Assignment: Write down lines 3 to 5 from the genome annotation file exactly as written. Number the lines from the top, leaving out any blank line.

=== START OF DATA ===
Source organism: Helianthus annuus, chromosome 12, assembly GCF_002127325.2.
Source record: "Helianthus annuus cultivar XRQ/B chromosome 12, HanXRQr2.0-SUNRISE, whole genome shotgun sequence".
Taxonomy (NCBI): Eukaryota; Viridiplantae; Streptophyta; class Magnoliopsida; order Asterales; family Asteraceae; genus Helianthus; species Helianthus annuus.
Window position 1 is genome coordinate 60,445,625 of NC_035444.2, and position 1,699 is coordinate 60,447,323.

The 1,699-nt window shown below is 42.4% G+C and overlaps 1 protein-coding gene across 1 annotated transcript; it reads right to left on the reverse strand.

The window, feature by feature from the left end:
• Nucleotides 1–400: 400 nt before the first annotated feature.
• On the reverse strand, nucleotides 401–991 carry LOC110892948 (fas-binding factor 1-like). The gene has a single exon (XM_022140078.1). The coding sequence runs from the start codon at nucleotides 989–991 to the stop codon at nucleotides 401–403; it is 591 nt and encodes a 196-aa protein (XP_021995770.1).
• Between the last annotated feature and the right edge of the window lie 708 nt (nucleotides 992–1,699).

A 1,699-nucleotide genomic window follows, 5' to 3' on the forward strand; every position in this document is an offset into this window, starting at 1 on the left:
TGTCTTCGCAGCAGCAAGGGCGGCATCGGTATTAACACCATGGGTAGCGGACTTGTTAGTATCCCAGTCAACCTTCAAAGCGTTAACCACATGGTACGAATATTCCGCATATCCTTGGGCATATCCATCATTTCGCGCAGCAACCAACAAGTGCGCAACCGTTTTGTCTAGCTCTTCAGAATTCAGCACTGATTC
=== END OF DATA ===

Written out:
Taxonomy (NCBI): Eukaryota; Viridiplantae; Streptophyta; class Magnoliopsida; order Asterales; family Asteraceae; genus Helianthus; species Helianthus annuus.
Window position 1 is genome coordinate 60,445,625 of NC_035444.2, and position 1,699 is coordinate 60,447,323.

The 1,699-nt window shown below is 42.4% G+C and overlaps 1 protein-coding gene across 1 annotated transcript; it reads right to left on the reverse strand.